The village of Santorini lies perched on a steep hillside. Photography courtesy of Denise Jones

The deep blue crystal-clear water of the Aegean may be a sapphire itself, but it boasts other timeless gems—the islands of Mykonos and Santorini, which offer much more than a simple tourist vacation. Fall asleep to the sound of dancing grasses and braying donkeys, the lapping of water, and a distant wind chime—and fall in love with Greece.

Here the locals paint white between each cobblestone on the main roads—roads traveled only by humans, donkeys, and bicycles—so even just walking down the street feels unique. The interweaving of houses, restaurants, and shops creates a charming maze of white buildings, accented with shutters, doors, and balconies of yellow, blue, red, and green. A cook in a family-owned restaurant serves fried goat cheese, while a maid in the hotel upstairs hangs sheets on the line and a local woman next door waters her flowers. Any hole-in-the-wall restaurant will satiate your deepest and most exotic food desires, and the baklava will never be topped elsewhere in the world. The fact that these things have been happening in the same place and in the same way for centuries is rejuvenating for the twenty-first century traveler accustomed to a fast-paced life.

Along the waterfront, colorful fishing boats cram against each other, some going out to sea, others coming back with a small catch to sell to a local restaurant. Old fishermen, dressed in black with smiles larger than their faces, greet travelers, promote restaurants, and make jokes in broken English. Tourist or not, all are friends and family to this hospitable community. 

Bright colors in Chora, Mykonos.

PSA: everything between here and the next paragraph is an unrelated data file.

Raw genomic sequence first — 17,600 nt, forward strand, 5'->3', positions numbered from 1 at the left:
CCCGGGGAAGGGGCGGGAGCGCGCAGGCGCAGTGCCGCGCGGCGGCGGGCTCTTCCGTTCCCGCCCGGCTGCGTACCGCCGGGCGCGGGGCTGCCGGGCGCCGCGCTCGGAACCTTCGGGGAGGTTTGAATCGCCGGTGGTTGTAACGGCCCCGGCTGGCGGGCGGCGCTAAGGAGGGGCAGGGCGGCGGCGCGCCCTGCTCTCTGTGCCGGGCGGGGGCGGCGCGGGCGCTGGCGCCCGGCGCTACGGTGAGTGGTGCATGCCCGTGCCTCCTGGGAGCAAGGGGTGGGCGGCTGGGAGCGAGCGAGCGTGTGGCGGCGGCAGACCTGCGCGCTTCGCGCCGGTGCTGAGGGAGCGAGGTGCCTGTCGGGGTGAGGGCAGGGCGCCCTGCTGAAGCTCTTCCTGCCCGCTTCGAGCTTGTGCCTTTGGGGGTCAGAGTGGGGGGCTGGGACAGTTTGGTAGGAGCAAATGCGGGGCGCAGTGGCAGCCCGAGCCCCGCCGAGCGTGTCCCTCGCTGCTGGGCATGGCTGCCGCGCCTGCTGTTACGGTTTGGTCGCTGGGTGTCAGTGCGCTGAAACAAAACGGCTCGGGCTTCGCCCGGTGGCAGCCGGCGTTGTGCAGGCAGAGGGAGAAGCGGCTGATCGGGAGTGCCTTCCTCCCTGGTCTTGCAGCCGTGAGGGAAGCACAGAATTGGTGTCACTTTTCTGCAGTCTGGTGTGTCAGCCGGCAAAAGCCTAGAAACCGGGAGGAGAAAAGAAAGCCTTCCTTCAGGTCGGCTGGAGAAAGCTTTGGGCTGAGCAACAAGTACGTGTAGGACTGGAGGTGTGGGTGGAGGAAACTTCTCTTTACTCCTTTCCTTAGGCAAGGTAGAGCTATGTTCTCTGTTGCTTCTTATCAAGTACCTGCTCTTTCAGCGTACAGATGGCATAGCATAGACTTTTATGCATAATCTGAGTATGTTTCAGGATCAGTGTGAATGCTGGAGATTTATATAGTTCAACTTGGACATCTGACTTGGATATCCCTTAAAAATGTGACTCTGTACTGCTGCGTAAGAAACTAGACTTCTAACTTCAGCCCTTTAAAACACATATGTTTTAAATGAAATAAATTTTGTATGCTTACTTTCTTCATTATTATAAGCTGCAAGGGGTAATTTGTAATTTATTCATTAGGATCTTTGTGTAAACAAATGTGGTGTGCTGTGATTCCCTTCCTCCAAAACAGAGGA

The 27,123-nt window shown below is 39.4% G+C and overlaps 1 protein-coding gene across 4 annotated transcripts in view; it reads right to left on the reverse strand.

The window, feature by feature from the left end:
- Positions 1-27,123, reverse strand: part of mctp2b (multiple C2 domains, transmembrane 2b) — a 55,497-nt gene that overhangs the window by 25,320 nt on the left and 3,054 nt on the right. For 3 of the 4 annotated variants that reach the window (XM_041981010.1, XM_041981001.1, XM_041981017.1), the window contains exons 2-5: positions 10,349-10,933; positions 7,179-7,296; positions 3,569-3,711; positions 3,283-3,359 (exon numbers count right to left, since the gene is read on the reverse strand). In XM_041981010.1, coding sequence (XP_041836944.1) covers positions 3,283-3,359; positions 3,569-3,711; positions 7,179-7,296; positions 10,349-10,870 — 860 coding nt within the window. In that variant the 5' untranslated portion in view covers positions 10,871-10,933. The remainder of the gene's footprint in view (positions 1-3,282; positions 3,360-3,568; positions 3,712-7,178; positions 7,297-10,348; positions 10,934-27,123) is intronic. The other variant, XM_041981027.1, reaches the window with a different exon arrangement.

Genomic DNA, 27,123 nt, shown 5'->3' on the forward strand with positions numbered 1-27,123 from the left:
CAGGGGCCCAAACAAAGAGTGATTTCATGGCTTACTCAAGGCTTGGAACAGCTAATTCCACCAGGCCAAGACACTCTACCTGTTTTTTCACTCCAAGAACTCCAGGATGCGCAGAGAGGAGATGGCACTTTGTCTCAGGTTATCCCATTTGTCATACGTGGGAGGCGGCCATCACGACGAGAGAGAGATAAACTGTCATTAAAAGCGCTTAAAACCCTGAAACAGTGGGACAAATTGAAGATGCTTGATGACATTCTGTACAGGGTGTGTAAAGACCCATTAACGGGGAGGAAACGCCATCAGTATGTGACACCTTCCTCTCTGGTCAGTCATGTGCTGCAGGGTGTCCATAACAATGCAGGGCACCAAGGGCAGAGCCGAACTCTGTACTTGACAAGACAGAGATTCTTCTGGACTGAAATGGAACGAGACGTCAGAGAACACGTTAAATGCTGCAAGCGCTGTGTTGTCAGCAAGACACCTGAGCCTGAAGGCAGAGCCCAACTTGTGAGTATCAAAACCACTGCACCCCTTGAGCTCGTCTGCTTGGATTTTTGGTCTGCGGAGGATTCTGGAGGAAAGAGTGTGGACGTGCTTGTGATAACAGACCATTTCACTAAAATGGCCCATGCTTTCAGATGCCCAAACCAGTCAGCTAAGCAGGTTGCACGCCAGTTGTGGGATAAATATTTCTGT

In Mykonos, centuries-old windmills dot the rocky landscape, along with red-domed family churches, bright bell towers, and shepherds and sheep. These charming churches not only maintain the Mediterranean village feel, but also are a breath of fresh air—a charming, homey alternative to Gothic Era cathedrals found elsewhere. Stone benches along the paths invite travelers to slow down and breathe in the timeless world. 

Santorini was built on a jagged cliff of a dormant volcano that lost two-thirds of its mass to an ancient eruption. Consequently, many ruins are underwater—possibly even the legendary ruins of Atlantis, locals boast. The island is crescent-moon shaped, and one end of the island is visible from the other, along with red, black, and white sand beaches and cliffs between. The dramatic terrain is filled with wild flowers in the spring and the homey ambiance of timeless people and whitewashed buildings year-round—but with a more majestic spice. 

Church bells ring over the crescent-moon-shaped island of Santorini.

No place in Greece embodies a greater feeling of rich yet simple wholeness than Mykonos and Santorini. The charming stillness of these two islands awaits.

The Euro Dilemma 

Exchange rates can be a beast, but there are larger problems for the euro. Countries nearing bankruptcy have government bonds that are deemed almost worthless in their country. Other economically stable countries that are also on the euro have to step in and give the currency and bonds stability and worth. Because these countries share currency, if one country goes bankrupt, the euro would become weaker and could collapse. Economically strong countries face a dilemma: spend huge amounts of money bailing out other nations or lose large amounts of money when the euro loses value.

—Stephanie Secrist